Being a dollygrip is a trade with a true performance, the job does not change, the performance does. There is no innovation done on the trade, only some new tools, style or hype.

So that your wellspring of subjects is dry seems to me logical. I would suggest to spreaden your subject range. From what I have seen you have a lot visitors around the world. Most of them keep silent on subject suggestions. What does make them come to visit you? Why do they visit the website on a regular base and keep reading? It is like a community, ww. DG are looking for fellows who are in the same passionated sh!t. I have been around and found out that all the DG are the same, ww. You are in the position to bond them, making friends.

Maybe you can widen you range by writing on more info on grip, give people the ability to url their makingof's, howto's, get more of your well put stories from the set, insight on rigs from riggers, equipment-evaluation,

Btw, it would not hurt you, or others to do a rewrite and a repost of the older subjects :-) repeating posts do not decrease their importance.

You have a very nice style in writing, passionated yet understandable and you can get more out of it, I am sure.

Onno,

DollyGrip / KeyGrip / manufacturing :-)

SolidGripSystems

Wick said...

Boy was this a non-starter idea. Sorry, D. The avalanche of responses tell me all I really want to know about 3-D.

D said...

Thanks Onno!

Wick- It's totally cool man. I thought it was a good idea. A lot of people read who don't comment. Keep em coming.

British Grip said...

My first experience in 3D was on a low budget short a couple of years back, shot on a weekend for the DOP as a test. It was hard, the rig was massive. It tested the Hybrid to the extreme, it was more or less at its limit to lift that rig. We left the PeeWee in the truck.
A year or so passed and suddenly 3D was the big thing. I found myself working many dailies and small units on 3 or 4 3D pictures at once. The rigs are still massive. The nerds keep trying to use different cameras on them, apparently hoping one or the other will solve all the problems. People keep thinking you can do all the normal stuff with them. They end up on Steadicam, we get asked to rig them on cranes and underwater and everywhere else and it just is no fun at all. There was a reason there was little camera movement and a limited choice of angles in all those old movies, and as D says you have to adapt that old fashioned mindset.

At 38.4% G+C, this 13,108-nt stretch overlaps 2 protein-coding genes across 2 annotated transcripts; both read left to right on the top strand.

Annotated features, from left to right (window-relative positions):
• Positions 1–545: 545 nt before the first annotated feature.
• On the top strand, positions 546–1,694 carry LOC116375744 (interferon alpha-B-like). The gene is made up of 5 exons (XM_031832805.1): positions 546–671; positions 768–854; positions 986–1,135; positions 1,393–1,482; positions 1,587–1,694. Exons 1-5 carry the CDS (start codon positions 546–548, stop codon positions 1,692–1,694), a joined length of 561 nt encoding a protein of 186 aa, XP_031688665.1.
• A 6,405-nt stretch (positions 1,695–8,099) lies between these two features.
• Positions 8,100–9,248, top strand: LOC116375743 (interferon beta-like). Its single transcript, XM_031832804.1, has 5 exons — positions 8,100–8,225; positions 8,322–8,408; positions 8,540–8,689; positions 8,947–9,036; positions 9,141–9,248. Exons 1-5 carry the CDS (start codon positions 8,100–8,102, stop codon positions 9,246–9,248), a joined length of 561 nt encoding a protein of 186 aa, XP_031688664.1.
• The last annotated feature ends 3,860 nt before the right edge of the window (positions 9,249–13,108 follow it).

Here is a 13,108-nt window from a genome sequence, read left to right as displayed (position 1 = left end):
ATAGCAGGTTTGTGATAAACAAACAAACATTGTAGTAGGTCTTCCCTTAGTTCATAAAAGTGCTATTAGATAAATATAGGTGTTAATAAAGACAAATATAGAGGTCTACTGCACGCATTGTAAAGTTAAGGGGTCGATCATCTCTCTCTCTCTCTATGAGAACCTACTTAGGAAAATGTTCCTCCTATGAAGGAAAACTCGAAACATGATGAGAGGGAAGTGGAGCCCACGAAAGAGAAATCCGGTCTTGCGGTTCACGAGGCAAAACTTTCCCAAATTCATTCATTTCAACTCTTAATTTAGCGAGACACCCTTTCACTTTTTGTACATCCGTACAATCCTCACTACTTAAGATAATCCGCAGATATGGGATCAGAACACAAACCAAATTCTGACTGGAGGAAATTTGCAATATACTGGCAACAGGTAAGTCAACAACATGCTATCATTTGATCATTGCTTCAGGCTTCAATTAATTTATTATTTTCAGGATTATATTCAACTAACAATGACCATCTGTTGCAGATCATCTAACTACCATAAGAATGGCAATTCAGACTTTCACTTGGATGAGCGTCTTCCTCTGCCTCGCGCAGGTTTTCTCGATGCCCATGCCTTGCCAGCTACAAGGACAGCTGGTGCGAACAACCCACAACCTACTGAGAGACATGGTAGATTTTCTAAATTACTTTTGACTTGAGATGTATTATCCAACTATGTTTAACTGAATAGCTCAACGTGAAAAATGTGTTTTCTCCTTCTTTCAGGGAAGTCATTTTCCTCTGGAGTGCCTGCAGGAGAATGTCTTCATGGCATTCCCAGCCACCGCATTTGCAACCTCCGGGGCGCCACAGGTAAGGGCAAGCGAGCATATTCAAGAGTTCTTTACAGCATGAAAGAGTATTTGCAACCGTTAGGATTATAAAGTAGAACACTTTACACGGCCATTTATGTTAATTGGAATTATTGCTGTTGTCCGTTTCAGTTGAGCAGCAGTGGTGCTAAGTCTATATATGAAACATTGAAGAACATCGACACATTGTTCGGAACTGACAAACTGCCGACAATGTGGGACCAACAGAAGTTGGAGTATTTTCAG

Very little equipment is designed with this weight capacity in mind. On Technocranes we have to put specially made double weights on in place of the first 2 or 3 in the stack. It's not just the weight of the rig, but also the weight of a remote head that is man enough to deal with the rig obviously.
Then there are the problems of trying to shoot for the 3D and 2D version together. You operator asks you to place the dolly or crane in the centre of a large room. Fine so you centre the rig, the centre point of the two lenses. You keep getting told you are off centre, until you gently remind the operator that he is only looking at the right eye image and this shot can't be centred in both 2D and 3D so you compromise. Then just as you find a good centreline and start some rehearsals, the nerds adjust the interocular and as only one of the bodies moves, the centre changes during the shot.
A couple of weeks back I was on another 3D movie. It's a couple of years down the line now and if anything the latest rig is the heaviest by far. And it still doesn't work properly and needs near constant fettling from the nerds.
Sorry if that was a bit rambling, I've done a fair bit of 3D. All in all, the whole thing is a real pain to deal with. Everything is extremely heavy (when you get asked to carry the Steadicam, it's about 80lbs and you can't put it over your shoulder or the top could snap off), everything takes longer, the gear breaks down regularly, the nerds and many of the directors and even DOPs don't understand the problems, and everything is a compromise.